Shorting is a bet that, instead of the value of a stock increasing, it will decrease.  Someone who believes a stock is overpriced can borrow a share when its price is, say, $100, and immediately sell the share in the market.  If the value of the-share thereafter declines to $80, as he hopes, he can buy the share back at the market price of $80, deliver it to the lender, and pocket the $20 (minus the interest cost).  Shorting is viewed by some as nasty unsavory.  The reality is that it’s risky …, very risky.  Although stocks can decline by only 100%, stock prices can go up by virtually unlimited percentages … and that’s precisely what happened with GameStop.  It soared by ~1,700%.  If a buyer makes a mistake buying a stock, the most he can lose is his entire investment.  That’s bad.  But if he makes a mistake shorting a stock, he can lose everything he has!  Even if his analysis is right – as so many have learned to their great sorrow –, a stock can go way up before it goes down, forcing a short seller out of his position.

That’s what happened to a number of hedge funds that shorted GameStop.

An interesting twist on the GameStop short squeeze is that both the extremist right and the extremist left found themselves aligned … and aligned with the Reddit crowd.  Tucker Carlson showed his support while simultaneously vilifying the short sellers:  “Short selling hurts companies, their investors, and their employees.  Ultimately, it hurts our country itself….  What’s happening on Wall Street is so clearly awful and so obviously destructive….  A group of independent investors in a Reddit group called Wall Street Bets learned that hedge funds planned to short the stock of a failing retail company called GameStop.  So they began buying shares of GameStop, and GameStop surged in value, ultimately by more than 1,000%.”  His comments are consistent with those of the extremist left:  openly anti-capitalist and anti-free markets.  His labeling of GameStop as “a failing retail company” means that, if so, the capital that flowed into GameStop should have been deployed elsewhere for the benefit of viable companies, their investors and employees.  Contrary to his assertion that shorting hurts “our country itself,” efficient capital allocation makes the American economy stronger.  Although he was spot-on in saying that “Short selling exists for the purpose of enriching the people who do it,” isn’t that how American capitalism is supposed to work?  Those who invest necessarily do so for the purpose of enriching themselves which, as capitalism has taught, benefits the greatest number (see TLR‘s “The Capitalist Manifesto” and “The Convergence of Communism and Capitalism“).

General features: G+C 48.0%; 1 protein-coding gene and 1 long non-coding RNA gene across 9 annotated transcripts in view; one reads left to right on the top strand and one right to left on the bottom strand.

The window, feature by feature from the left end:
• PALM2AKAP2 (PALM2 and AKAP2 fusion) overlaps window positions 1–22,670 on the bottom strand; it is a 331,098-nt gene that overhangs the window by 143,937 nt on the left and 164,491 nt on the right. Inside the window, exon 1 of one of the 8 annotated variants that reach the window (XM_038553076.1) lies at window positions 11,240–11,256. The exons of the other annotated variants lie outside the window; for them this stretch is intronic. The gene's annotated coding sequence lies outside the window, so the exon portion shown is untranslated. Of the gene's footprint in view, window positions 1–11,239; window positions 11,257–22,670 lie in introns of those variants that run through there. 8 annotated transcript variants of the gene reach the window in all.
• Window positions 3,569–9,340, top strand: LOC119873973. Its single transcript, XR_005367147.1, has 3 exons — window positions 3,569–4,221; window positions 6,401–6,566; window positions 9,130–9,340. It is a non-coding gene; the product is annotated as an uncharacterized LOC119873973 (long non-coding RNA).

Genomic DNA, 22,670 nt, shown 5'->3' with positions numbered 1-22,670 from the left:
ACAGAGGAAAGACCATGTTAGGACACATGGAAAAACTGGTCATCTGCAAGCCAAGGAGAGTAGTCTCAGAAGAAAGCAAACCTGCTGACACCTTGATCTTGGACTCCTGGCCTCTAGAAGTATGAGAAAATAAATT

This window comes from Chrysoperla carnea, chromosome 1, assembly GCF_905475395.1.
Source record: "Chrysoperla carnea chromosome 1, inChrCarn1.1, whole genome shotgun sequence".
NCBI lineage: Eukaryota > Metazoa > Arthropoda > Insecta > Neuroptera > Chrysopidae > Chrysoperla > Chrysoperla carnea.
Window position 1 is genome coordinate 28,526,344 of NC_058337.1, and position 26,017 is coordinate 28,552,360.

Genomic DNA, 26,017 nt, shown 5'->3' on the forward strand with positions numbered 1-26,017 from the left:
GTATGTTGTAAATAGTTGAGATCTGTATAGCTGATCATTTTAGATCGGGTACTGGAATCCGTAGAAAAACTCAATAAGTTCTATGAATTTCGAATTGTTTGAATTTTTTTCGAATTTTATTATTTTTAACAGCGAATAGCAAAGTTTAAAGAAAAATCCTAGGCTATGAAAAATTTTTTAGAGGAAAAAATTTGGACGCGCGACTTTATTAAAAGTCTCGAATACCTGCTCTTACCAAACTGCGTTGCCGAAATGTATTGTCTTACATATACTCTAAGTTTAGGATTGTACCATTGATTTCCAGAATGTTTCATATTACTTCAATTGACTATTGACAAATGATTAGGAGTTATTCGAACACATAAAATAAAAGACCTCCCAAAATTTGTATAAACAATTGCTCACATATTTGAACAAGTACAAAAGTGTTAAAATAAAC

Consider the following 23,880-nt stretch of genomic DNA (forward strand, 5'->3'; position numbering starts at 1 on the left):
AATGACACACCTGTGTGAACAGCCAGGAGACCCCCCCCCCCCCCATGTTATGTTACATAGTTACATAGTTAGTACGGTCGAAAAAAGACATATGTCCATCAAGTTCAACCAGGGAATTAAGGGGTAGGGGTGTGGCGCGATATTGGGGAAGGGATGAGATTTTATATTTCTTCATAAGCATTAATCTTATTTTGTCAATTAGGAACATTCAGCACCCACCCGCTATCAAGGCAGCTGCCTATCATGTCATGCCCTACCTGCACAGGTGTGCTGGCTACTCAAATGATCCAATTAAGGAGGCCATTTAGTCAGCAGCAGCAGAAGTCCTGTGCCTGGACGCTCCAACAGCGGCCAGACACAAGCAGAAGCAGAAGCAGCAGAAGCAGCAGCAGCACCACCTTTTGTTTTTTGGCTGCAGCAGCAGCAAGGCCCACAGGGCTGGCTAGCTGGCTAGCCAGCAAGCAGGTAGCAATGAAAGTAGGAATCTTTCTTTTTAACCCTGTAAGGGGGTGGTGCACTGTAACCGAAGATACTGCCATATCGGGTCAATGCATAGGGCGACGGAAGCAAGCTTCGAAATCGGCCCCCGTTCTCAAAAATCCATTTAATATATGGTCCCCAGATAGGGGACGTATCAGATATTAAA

From the left came a similar outcry:  “Observers see the GameStop short squeeze as a populist attack on unscrupulous Wall Street types….  The GameStop story reinforced the growing sense that the system has been rigged for the wealthy.  People from across the political spectrum are demanding more thorough regulation of the stock market, a dramatic cultural change….  Leon Cooperman, a hedge fund trader worth $2.5 billion, took to CNBC to vent his fury.  ‘The reason the market is doing what it’s doing is, people are sitting at home, getting their checks from the government, basically trading for no commissions and no interest rates,’ he said, referring to relief for people thrown out of work by the pandemic.  With calls for unity in the air, Cooperman offered his own definition.  Democrats’ suggestion that the rich should pay their ‘fair share’ of taxes is ‘bullshit,’ he said. ‘It’s just a way of attacking wealthy people….’”